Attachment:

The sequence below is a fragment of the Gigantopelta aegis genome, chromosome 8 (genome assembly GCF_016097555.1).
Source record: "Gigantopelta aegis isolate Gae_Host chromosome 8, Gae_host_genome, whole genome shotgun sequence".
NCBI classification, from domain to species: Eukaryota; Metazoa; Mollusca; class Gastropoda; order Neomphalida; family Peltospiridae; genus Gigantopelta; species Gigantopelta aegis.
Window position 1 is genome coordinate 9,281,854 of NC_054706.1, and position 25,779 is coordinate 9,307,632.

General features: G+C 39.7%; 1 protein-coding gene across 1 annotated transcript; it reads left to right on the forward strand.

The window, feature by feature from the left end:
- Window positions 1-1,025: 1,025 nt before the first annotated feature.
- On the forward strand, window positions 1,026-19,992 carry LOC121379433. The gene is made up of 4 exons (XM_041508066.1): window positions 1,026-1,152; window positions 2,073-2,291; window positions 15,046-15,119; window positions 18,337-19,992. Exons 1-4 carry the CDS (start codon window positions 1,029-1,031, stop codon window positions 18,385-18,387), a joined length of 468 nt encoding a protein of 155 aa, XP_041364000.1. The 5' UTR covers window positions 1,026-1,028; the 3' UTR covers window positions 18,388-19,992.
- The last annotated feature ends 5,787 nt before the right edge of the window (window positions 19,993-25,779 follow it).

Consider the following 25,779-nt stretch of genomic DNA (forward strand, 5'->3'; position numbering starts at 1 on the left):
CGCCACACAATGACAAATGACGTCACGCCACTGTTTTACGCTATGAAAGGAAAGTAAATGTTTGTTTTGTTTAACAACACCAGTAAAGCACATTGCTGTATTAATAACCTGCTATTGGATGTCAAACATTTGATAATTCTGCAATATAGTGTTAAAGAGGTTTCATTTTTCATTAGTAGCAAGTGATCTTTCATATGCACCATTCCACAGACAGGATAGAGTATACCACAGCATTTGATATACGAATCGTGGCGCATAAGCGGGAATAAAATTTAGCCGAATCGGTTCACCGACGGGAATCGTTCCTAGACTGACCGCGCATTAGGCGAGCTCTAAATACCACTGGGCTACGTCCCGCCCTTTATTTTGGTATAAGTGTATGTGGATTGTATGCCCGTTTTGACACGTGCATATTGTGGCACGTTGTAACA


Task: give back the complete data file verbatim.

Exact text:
The sequence below is a fragment of the Gigantopelta aegis genome, chromosome 8 (genome assembly GCF_016097555.1).
Source record: "Gigantopelta aegis isolate Gae_Host chromosome 8, Gae_host_genome, whole genome shotgun sequence".
NCBI classification, from domain to species: Eukaryota; Metazoa; Mollusca; class Gastropoda; order Neomphalida; family Peltospiridae; genus Gigantopelta; species Gigantopelta aegis.
Window position 1 is genome coordinate 9,281,854 of NC_054706.1, and position 25,779 is coordinate 9,307,632.

General features: G+C 39.7%; 1 protein-coding gene across 1 annotated transcript; it reads left to right on the forward strand.

The window, feature by feature from the left end:
- Window positions 1-1,025: 1,025 nt before the first annotated feature.
- On the forward strand, window positions 1,026-19,992 carry LOC121379433. The gene is made up of 4 exons (XM_041508066.1): window positions 1,026-1,152; window positions 2,073-2,291; window positions 15,046-15,119; window positions 18,337-19,992. Exons 1-4 carry the CDS (start codon window positions 1,029-1,031, stop codon window positions 18,385-18,387), a joined length of 468 nt encoding a protein of 155 aa, XP_041364000.1. The 5' UTR covers window positions 1,026-1,028; the 3' UTR covers window positions 18,388-19,992.
- The last annotated feature ends 5,787 nt before the right edge of the window (window positions 19,993-25,779 follow it).

Consider the following 25,779-nt stretch of genomic DNA (forward strand, 5'->3'; position numbering starts at 1 on the left):
CGCCACACAATGACAAATGACGTCACGCCACTGTTTTACGCTATGAAAGGAAAGTAAATGTTTGTTTTGTTTAACAACACCAGTAAAGCACATTGCTGTATTAATAACCTGCTATTGGATGTCAAACATTTGATAATTCTGCAATATAGTGTTAAAGAGGTTTCATTTTTCATTAGTAGCAAGTGATCTTTCATATGCACCATTCCACAGACAGGATAGAGTATACCACAGCATTTGATATACGAATCGTGGCGCATAAGCGGGAATAAAATTTAGCCGAATCGGTTCACCGACGGGAATCGTTCCTAGACTGACCGCGCATTAGGCGAGCTCTAAATACCACTGGGCTACGTCCCGCCCTTTATTTTGGTATAAGTGTATGTGGATTGTATGCCCGTTTTGACACGTGCATATTGTGGCACGTTGTAACA